What are the risks?
- Allergic reaction. Jewelry made of nickel or brass can trigger it.
- Infection. People sometimes have redness, swelling, pain, and a discharge after a piercing.
- Skin trouble. You may get problems such as scars and keloids (overgrown scar tissue).
- Blood diseases.
Similarly, how do I know if my ear piercing is infected?
An infected ear piercing may be red, swollen, sore, warm, itchy or tender. Sometimes the piercing oozes blood or white, yellow or greenish pus. A new piercing is an open wound that can take several weeks to fully heal. During that time, any bacteria (germs) that enter the wound can lead to infection.
Beside above, what do you do for an infected ear piercing?
Treating the infection at home
- Wash your hands before touching or cleaning your piercing.
- Clean around the piercing with a saltwater rinse three times a day. …
- Don’t use alcohol, hydrogen peroxide, or antibiotic ointments. …
- Don’t remove the piercing. …
- Clean the piercing on both sides of your earlobe.
Can you sleep on newly pierced ears?
Is it OK? The general rule of thumb is to avoid sleeping in earrings, with one exception: when you get a new piercing. You‘ll need to keep these small studs in for 6 weeks or longer, or until your piercer gives you the OK.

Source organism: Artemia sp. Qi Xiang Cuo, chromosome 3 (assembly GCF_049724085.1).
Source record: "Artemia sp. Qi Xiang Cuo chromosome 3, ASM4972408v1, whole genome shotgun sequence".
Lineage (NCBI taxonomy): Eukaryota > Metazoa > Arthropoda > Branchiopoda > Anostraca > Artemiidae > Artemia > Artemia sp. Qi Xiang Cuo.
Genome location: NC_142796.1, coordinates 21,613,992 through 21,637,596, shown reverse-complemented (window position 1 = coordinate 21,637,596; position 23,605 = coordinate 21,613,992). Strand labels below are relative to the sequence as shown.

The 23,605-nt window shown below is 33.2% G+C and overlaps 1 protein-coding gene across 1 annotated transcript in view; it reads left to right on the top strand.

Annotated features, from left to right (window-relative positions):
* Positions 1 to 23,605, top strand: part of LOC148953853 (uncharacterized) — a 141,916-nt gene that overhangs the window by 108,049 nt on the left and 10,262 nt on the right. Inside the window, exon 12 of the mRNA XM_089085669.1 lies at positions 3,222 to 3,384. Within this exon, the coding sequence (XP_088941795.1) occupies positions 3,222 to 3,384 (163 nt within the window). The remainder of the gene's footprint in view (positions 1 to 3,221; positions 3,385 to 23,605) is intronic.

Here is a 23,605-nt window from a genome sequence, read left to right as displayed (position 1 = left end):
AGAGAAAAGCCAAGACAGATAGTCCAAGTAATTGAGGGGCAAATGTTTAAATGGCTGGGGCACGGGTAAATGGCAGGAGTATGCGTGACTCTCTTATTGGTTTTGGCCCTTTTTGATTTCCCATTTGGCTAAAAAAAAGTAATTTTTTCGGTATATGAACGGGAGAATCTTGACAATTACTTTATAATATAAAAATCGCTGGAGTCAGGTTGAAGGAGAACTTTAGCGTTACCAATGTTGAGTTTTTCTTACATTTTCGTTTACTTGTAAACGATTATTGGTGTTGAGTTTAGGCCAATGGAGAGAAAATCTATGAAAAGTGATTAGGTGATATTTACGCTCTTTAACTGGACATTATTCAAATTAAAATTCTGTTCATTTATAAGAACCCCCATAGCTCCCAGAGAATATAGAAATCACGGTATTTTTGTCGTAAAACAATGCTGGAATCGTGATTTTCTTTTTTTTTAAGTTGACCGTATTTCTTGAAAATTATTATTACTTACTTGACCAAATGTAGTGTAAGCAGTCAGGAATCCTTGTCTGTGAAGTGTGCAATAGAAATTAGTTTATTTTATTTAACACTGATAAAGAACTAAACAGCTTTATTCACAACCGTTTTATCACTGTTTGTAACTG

The answer is yes. Still, even though there’s a 1 in 100,000 chance of contracting the same syndrome that Etherington did, it pays to be diligent about safety when someone’s coming at you with a piercing gun.
It’s normal to have some redness, swelling or pain for a couple of days after getting your ears pierced. But your ears should look and feel better each day. If you find that your ears do great and then suddenly start to become red, inflamed or crusty a week or two later, that’s usually a sign of infection.
USE WARM SEA SALT WATER (SALINE) SOAKS – MORNING AND EVENING
Soaking your piercing with a warm, mild sea salt water solution will not only feel good, it will also help prevent infection, reduce the risk of scarring, and speed the healing of your piercing.
Symptoms of piercing rejection
- more of the jewelry becoming visible on the outside of the piercing.
- the piercing remaining sore, red, irritated, or dry after the first few days.
- the jewelry becoming visible under the skin.
- the piercing hole appearing to be getting larger.
- the jewelry looking like it is hanging differently.
Your piercing might be infected if: the area around it is swollen, painful, hot, very red or dark (depending on your skin colour) there’s blood or pus coming out of it – pus can be white, green or yellow. you feel hot or shivery or generally unwell.
Minor pierced ear infections can be treated at home. With proper care, most will clear up in 1 to 2 weeks.
If a new piercing is infected, it is best not to remove the earring. Removing the piercing can allow the wound to close, trapping the infection within the skin. For this reason, it is advisable not to remove an earring from an infected ear unless advised by a doctor or professional piercer.